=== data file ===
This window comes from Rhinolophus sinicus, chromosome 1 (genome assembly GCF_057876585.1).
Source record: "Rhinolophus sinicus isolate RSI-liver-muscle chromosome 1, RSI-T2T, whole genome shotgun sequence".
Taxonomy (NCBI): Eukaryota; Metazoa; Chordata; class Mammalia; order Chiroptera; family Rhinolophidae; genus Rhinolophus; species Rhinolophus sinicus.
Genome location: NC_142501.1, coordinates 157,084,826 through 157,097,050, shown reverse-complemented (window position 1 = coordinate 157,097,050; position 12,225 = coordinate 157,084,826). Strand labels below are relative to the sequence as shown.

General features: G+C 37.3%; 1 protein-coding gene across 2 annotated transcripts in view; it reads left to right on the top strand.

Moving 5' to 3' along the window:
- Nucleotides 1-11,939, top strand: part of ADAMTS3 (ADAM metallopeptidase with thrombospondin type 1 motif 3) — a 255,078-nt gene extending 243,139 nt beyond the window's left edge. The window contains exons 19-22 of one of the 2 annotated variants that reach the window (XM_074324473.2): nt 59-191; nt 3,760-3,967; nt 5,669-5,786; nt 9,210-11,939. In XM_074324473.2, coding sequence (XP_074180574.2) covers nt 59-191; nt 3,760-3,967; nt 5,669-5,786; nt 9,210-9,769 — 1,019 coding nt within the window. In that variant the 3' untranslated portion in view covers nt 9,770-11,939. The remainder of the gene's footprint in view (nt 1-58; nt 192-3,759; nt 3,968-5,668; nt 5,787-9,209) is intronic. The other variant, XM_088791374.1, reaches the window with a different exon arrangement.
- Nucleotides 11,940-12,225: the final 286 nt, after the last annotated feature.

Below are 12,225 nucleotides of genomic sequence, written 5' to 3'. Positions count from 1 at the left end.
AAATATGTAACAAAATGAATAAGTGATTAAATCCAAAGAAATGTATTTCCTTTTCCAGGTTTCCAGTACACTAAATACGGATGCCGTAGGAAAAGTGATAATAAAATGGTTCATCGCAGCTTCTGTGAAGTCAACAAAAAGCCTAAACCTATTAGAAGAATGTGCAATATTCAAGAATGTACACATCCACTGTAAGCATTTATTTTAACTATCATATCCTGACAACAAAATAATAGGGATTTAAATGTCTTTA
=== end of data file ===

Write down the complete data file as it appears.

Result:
This window comes from Rhinolophus sinicus, chromosome 1 (genome assembly GCF_057876585.1).
Source record: "Rhinolophus sinicus isolate RSI-liver-muscle chromosome 1, RSI-T2T, whole genome shotgun sequence".
Taxonomy (NCBI): Eukaryota; Metazoa; Chordata; class Mammalia; order Chiroptera; family Rhinolophidae; genus Rhinolophus; species Rhinolophus sinicus.
Genome location: NC_142501.1, coordinates 157,084,826 through 157,097,050, shown reverse-complemented (window position 1 = coordinate 157,097,050; position 12,225 = coordinate 157,084,826). Strand labels below are relative to the sequence as shown.

General features: G+C 37.3%; 1 protein-coding gene across 2 annotated transcripts in view; it reads left to right on the top strand.

Moving 5' to 3' along the window:
- Nucleotides 1-11,939, top strand: part of ADAMTS3 (ADAM metallopeptidase with thrombospondin type 1 motif 3) — a 255,078-nt gene extending 243,139 nt beyond the window's left edge. The window contains exons 19-22 of one of the 2 annotated variants that reach the window (XM_074324473.2): nt 59-191; nt 3,760-3,967; nt 5,669-5,786; nt 9,210-11,939. In XM_074324473.2, coding sequence (XP_074180574.2) covers nt 59-191; nt 3,760-3,967; nt 5,669-5,786; nt 9,210-9,769 — 1,019 coding nt within the window. In that variant the 3' untranslated portion in view covers nt 9,770-11,939. The remainder of the gene's footprint in view (nt 1-58; nt 192-3,759; nt 3,968-5,668; nt 5,787-9,209) is intronic. The other variant, XM_088791374.1, reaches the window with a different exon arrangement.
- Nucleotides 11,940-12,225: the final 286 nt, after the last annotated feature.

Below are 12,225 nucleotides of genomic sequence, written 5' to 3'. Positions count from 1 at the left end.
AAATATGTAACAAAATGAATAAGTGATTAAATCCAAAGAAATGTATTTCCTTTTCCAGGTTTCCAGTACACTAAATACGGATGCCGTAGGAAAAGTGATAATAAAATGGTTCATCGCAGCTTCTGTGAAGTCAACAAAAAGCCTAAACCTATTAGAAGAATGTGCAATATTCAAGAATGTACACATCCACTGTAAGCATTTATTTTAACTATCATATCCTGACAACAAAATAATAGGGATTTAAATGTCTTTA